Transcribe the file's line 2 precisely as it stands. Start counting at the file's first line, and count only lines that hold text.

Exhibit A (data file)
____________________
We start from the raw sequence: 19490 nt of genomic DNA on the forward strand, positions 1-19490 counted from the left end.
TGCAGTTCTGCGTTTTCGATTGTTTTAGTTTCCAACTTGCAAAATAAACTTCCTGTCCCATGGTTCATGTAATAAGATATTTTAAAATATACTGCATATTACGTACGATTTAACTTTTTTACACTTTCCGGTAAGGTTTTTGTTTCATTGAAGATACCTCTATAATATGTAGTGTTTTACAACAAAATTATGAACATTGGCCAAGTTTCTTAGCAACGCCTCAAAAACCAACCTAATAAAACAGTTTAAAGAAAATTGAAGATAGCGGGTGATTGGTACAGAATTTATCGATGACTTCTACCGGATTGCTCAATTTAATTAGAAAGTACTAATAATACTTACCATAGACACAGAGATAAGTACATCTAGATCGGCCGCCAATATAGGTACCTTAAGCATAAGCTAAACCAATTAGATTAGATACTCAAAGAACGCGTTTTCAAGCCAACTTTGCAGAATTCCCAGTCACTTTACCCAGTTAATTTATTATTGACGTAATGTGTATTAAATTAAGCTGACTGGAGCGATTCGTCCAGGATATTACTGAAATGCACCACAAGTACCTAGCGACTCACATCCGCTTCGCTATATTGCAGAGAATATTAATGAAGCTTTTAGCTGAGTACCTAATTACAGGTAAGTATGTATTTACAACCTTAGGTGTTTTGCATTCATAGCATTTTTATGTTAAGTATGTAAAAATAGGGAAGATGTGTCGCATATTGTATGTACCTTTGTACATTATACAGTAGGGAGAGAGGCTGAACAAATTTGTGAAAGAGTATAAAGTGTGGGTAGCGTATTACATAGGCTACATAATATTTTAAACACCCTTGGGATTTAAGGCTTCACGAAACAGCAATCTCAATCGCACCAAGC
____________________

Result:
TGCAGTTCTGCGTTTTCGATTGTTTTAGTTTCCAACTTGCAAAATAAACTTCCTGTCCCATGGTTCATGTAATAAGATATTTTAAAATATACTGCATATTACGTACGATTTAACTTTTTTACACTTTCCGGTAAGGTTTTTGTTTCATTGAAGATACCTCTATAATATGTAGTGTTTTACAACAAAATTATGAACATTGGCCAAGTTTCTTAGCAACGCCTCAAAAACCAACCTAATAAAACAGTTTAAAGAAAATTGAAGATAGCGGGTGATTGGTACAGAATTTATCGATGACTTCTACCGGATTGCTCAATTTAATTAGAAAGTACTAATAATACTTACCATAGACACAGAGATAAGTACATCTAGATCGGCCGCCAATATAGGTACCTTAAGCATAAGCTAAACCAATTAGATTAGATACTCAAAGAACGCGTTTTCAAGCCAACTTTGCAGAATTCCCAGTCACTTTACCCAGTTAATTTATTATTGACGTAATGTGTATTAAATTAAGCTGACTGGAGCGATTCGTCCAGGATATTACTGAAATGCACCACAAGTACCTAGCGACTCACATCCGCTTCGCTATATTGCAGAGAATATTAATGAAGCTTTTAGCTGAGTACCTAATTACAGGTAAGTATGTATTTACAACCTTAGGTGTTTTGCATTCATAGCATTTTTATGTTAAGTATGTAAAAATAGGGAAGATGTGTCGCATATTGTATGTACCTTTGTACATTATACAGTAGGGAGAGAGGCTGAACAAATTTGTGAAAGAGTATAAAGTGTGGGTAGCGTATTACATAGGCTACATAATATTTTAAACACCCTTGGGATTTAAGGCTTCACGAAACAGCAATCTCAATCGCACCAAGC